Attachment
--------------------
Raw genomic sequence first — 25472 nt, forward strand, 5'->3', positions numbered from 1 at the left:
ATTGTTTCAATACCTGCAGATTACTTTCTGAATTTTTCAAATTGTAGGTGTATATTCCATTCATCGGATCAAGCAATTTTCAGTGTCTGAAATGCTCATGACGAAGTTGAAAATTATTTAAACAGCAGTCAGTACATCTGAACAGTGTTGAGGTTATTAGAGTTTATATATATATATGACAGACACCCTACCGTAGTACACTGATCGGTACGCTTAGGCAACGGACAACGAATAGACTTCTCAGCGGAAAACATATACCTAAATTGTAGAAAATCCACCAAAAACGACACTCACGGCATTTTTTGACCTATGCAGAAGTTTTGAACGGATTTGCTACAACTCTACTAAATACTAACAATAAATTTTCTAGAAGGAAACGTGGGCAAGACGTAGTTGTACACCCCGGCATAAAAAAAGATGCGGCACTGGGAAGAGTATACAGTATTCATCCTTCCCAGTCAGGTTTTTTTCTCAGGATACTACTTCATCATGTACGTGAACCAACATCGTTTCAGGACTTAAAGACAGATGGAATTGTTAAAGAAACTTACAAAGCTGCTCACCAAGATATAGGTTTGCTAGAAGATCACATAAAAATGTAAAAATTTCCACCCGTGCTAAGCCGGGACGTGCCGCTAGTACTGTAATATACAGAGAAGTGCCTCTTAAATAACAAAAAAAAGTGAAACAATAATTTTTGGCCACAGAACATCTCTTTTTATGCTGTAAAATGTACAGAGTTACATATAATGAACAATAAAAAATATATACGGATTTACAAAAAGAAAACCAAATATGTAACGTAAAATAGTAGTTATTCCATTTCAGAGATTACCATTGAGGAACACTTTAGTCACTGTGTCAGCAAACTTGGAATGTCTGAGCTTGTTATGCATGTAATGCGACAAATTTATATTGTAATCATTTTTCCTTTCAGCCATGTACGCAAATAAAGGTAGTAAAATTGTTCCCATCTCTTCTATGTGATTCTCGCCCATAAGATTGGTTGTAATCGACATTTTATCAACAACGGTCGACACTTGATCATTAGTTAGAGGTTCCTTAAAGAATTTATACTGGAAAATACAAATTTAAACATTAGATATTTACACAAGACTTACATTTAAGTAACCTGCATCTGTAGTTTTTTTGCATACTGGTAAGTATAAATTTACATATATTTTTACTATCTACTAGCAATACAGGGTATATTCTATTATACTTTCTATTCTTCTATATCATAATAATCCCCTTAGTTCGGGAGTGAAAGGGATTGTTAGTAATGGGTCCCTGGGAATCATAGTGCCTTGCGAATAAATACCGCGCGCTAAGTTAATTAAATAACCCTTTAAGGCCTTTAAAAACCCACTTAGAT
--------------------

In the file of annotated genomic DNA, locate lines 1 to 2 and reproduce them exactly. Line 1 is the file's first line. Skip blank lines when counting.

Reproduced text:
Raw genomic sequence first — 25472 nt, forward strand, 5'->3', positions numbered from 1 at the left:
ATTGTTTCAATACCTGCAGATTACTTTCTGAATTTTTCAAATTGTAGGTGTATATTCCATTCATCGGATCAAGCAATTTTCAGTGTCTGAAATGCTCATGACGAAGTTGAAAATTATTTAAACAGCAGTCAGTACATCTGAACAGTGTTGAGGTTATTAGAGTTTATATATATATATGACAGACACCCTACCGTAGTACACTGATCGGTACGCTTAGGCAACGGACAACGAATAGACTTCTCAGCGGAAAACATATACCTAAATTGTAGAAAATCCACCAAAAACGACACTCACGGCATTTTTTGACCTATGCAGAAGTTTTGAACGGATTTGCTACAACTCTACTAAATACTAACAATAAATTTTCTAGAAGGAAACGTGGGCAAGACGTAGTTGTACACCCCGGCATAAAAAAAGATGCGGCACTGGGAAGAGTATACAGTATTCATCCTTCCCAGTCAGGTTTTTTTCTCAGGATACTACTTCATCATGTACGTGAACCAACATCGTTTCAGGACTTAAAGACAGATGGAATTGTTAAAGAAACTTACAAAGCTGCTCACCAAGATATAGGTTTGCTAGAAGATCACATAAAAATGTAAAAATTTCCACCCGTGCTAAGCCGGGACGTGCCGCTAGTACTGTAATATACAGAGAAGTGCCTCTTAAATAACAAAAAAAAGTGAAACAATAATTTTTGGCCACAGAACATCTCTTTTTATGCTGTAAAATGTACAGAGTTACATATAATGAACAATAAAAAATATATACGGATTTACAAAAAGAAAACCAAATATGTAACGTAAAATAGTAGTTATTCCATTTCAGAGATTACCATTGAGGAACACTTTAGTCACTGTGTCAGCAAACTTGGAATGTCTGAGCTTGTTATGCATGTAATGCGACAAATTTATATTGTAATCATTTTTCCTTTCAGCCATGTACGCAAATAAAGGTAGTAAAATTGTTCCCATCTCTTCTATGTGATTCTCGCCCATAAGATTGGTTGTAATCGACATTTTATCAACAACGGTCGACACTTGATCATTAGTTAGAGGTTCCTTAAAGAATTTATACTGGAAAATACAAATTTAAACATTAGATATTTACACAAGACTTACATTTAAGTAACCTGCATCTGTAGTTTTTTTGCATACTGGTAAGTATAAATTTACATATATTTTTACTATCTACTAGCAATACAGGGTATATTCTATTATACTTTCTATTCTTCTATATCATAATAATCCCCTTAGTTCGGGAGTGAAAGGGATTGTTAGTAATGGGTCCCTGGGAATCATAGTGCCTTGCGAATAAATACCGCGCGCTAAGTTAATTAAATAACCCTTTAAGGCCTTTAAAAACCCACTTAGAT